Post Register: Nate secretly recorded conversation with Hill

Ronald Nate
Rep. Ron Nate, R-Rexburg

(UPDATED, 10:38 a.m., with statement from Nate.)

The relationship between two Rexburg Republicans — Senate President Pro Tem Brent Hill and state Rep. Ron Nate — just got a little bit more complicated.

Nate secretly recorded a telephone conversation with Hill, a move criticized by legislative leaders, Bryan Clark of the Idaho Falls Post Register reported Tuesday.

The conversation occurred some time after the May 17 primary, when Nate secured the GOP nomination by narrowly defeating challenger Doug Ricks. Hill had contributed $1,000 to Ricks’ campaign.

In an email to Clark, Nate essentially confirmed the existence of a recording, but declined to release its contents. Contacted by Clark, Hill confirmed the conversation had been taped, but declined further comment.

Brent Hill
Senate President Pro Tem Brent Hill, R-Rexburg

Speaking in general terms, several legislative leaders condemned the practice of secretly recording a conversation with a colleague.

“Lawmakers that secretly record one another have no other motive than to set their colleagues up and play ‘gotcha’ with them down the road,” House Speaker Scott Bedke, R-Oakley, told Clark. “It’s conduct unbecoming a member of the House of Representatives, and I believe that it is misconduct.”

As Clark also reported, “conduct unbecoming a representative” is a violation of House rules, and could be subject to an ethics committee investigation.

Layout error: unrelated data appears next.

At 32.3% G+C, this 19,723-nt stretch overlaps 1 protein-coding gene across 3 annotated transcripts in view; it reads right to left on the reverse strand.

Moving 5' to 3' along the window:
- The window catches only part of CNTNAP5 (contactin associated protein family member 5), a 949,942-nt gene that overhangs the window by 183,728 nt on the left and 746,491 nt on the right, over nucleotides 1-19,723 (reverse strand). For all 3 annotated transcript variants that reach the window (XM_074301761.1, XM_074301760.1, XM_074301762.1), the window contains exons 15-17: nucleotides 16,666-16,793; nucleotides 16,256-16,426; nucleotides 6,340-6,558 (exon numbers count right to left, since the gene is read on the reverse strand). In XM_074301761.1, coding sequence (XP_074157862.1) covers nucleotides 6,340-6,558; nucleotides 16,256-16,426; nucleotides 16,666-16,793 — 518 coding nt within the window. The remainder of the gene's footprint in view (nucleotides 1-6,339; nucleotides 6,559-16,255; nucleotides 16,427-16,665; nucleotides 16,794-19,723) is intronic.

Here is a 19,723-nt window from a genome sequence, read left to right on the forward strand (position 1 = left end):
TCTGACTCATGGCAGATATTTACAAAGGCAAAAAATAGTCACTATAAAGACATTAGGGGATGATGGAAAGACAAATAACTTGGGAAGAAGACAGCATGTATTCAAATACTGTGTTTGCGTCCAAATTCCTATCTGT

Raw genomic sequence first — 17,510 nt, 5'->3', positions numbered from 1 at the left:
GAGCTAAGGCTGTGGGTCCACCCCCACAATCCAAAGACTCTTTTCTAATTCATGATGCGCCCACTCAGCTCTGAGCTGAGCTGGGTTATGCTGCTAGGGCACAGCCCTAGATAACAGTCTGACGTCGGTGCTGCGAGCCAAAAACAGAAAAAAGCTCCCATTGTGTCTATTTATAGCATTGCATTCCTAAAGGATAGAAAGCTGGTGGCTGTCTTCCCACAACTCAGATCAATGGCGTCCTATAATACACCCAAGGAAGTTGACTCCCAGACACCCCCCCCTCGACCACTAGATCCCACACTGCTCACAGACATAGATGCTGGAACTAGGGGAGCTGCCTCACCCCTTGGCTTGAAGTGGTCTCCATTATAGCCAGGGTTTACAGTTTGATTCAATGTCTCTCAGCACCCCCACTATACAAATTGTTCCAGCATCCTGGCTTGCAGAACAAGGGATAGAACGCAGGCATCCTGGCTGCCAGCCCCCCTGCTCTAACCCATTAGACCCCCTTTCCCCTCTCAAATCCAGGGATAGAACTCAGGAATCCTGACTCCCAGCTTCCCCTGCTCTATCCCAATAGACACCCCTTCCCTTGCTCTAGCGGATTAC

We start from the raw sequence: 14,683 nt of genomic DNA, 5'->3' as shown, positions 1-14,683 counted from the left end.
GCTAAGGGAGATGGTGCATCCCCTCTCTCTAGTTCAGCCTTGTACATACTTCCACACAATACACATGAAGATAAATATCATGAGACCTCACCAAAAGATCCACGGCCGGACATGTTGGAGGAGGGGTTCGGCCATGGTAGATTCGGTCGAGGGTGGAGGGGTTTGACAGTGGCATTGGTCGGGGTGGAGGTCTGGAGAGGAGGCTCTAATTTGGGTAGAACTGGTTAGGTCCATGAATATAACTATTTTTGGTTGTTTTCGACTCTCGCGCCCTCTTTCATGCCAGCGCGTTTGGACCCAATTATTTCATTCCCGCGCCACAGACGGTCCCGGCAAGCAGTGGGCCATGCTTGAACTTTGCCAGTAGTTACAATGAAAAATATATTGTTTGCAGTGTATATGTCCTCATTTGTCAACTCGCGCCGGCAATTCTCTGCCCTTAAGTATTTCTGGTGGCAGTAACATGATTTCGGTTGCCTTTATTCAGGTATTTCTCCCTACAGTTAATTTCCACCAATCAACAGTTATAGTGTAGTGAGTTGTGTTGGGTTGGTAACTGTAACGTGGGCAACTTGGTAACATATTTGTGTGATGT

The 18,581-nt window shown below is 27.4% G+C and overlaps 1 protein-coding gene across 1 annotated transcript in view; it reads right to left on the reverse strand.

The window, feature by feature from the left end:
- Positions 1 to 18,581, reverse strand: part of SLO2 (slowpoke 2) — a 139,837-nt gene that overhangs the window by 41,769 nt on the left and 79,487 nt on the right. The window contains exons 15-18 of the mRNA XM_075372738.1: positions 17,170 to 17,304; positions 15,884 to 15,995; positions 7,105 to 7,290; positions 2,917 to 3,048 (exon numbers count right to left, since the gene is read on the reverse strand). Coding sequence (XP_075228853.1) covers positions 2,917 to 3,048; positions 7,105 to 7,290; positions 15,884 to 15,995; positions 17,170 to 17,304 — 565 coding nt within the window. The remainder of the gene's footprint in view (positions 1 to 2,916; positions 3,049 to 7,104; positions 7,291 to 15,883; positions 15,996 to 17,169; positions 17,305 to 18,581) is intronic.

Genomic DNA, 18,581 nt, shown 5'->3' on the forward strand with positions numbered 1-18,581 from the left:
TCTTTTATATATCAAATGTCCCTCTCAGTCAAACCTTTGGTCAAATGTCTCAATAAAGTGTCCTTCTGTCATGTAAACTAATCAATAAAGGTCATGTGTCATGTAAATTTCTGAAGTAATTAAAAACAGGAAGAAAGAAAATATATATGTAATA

It’s also worth noting the history between Bedke and Nate. This spring, Bedke contributed to 21 House Republicans facing primary opposition. Nate was one of four incumbents who did not receive a donation.

In the interest of full disclosure, here’s the backstory on some history between Idaho Education News and Nate.


On Wednesday, Nate posted a response on his campaign Facebook page — calling the Post Register story an “attack.” Here’s the statement, in full:

The “establishment” in Idaho politics runs on backroom deals, party politics, cronyism, and betrayal of the public trust. In just two years in the Idaho legislature we have seen far too much lying and cheating in the Capitol. The recent May Primary brought some of those same bad acts to Madison County. It is “unbecoming” for career politicians to go back on their words, to misrepresent, and to allow falsehoods to stand as truth. The only way for those in the cross-hairs to protect themselves is to hold the offenders accountable. Recording a conversation is perfectly legal and is the best way to get an accurate and verifiable account. Honest people will never worry about being recorded because what they say in private is the same as what they say in public. Idahoans need legislators who will stand up for the citizens of Idaho and push back against the establishment who are more interested in the powers and perks of public office than in doing what is right for the people. We are in a battle for our liberty; it is real and it’s being waged in Washington, D.C., Boise, and even in District 34.

Kevin Richert

Kevin Richert

Senior reporter and blogger Kevin Richert specializes in education politics and education policy. He has more than 30 years of experience in Idaho journalism. He is a frequent guest on "Idaho Reports" on Idaho Public Television and "Idaho Matters" on Boise State Public Radio. Follow Kevin on Twitter: @KevinRichert. He can be reached at [email protected]

Get EdNews in your inbox

Weekly round up every Friday